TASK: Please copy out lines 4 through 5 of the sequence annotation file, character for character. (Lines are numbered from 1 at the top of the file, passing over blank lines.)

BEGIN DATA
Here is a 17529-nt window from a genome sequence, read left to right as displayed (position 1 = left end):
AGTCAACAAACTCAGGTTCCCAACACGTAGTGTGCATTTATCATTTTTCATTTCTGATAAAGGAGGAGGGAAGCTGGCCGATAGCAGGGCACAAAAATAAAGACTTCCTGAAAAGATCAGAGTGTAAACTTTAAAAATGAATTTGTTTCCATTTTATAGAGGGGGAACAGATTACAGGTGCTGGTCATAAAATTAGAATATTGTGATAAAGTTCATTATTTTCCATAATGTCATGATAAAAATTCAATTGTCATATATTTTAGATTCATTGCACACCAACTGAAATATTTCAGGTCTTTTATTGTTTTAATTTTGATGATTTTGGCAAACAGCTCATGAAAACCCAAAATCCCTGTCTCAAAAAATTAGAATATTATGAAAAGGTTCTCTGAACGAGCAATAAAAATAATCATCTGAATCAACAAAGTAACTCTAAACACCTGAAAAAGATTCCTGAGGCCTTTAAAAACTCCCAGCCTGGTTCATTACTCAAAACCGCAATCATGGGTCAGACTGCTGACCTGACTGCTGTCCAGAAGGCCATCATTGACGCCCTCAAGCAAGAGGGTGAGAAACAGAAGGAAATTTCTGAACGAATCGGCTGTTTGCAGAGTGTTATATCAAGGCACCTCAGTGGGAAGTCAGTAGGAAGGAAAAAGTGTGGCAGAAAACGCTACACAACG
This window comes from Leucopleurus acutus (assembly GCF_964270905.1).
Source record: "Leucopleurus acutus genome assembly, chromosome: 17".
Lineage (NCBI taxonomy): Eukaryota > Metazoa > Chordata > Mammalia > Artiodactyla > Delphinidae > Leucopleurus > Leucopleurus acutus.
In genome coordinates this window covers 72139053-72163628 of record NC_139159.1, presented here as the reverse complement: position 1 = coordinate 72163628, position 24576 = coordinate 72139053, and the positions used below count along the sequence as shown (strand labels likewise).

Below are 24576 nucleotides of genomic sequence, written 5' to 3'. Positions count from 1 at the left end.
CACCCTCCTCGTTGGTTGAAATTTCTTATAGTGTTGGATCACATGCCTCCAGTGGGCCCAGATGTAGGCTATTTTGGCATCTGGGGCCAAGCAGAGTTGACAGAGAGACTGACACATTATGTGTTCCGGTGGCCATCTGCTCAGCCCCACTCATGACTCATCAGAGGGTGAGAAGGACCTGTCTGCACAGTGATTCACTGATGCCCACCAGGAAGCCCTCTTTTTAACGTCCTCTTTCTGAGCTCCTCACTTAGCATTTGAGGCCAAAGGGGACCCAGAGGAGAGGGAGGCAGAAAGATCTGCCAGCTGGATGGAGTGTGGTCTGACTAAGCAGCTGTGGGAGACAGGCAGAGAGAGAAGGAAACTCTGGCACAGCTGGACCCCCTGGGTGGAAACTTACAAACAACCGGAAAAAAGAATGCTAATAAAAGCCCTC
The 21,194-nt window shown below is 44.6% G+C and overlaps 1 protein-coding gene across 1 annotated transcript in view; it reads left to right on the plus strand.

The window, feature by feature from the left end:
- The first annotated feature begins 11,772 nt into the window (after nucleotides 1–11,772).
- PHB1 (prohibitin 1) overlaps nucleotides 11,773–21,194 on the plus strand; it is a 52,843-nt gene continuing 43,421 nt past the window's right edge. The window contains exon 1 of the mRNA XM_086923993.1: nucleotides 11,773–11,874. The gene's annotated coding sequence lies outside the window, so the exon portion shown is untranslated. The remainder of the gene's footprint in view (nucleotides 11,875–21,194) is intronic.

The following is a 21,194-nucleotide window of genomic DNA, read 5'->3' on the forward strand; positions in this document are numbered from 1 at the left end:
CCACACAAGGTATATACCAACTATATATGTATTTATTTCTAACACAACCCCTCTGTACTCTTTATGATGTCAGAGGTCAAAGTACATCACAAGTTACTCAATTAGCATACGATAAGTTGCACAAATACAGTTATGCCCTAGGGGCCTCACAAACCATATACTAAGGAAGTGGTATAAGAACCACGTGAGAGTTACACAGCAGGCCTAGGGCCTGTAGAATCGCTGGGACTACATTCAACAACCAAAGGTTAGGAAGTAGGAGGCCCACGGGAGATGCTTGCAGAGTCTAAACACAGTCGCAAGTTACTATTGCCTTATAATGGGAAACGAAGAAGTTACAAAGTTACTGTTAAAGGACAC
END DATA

Source record: "Leucopleurus acutus genome assembly, chromosome: 17".
Lineage (NCBI taxonomy): Eukaryota > Metazoa > Chordata > Mammalia > Artiodactyla > Delphinidae > Leucopleurus > Leucopleurus acutus.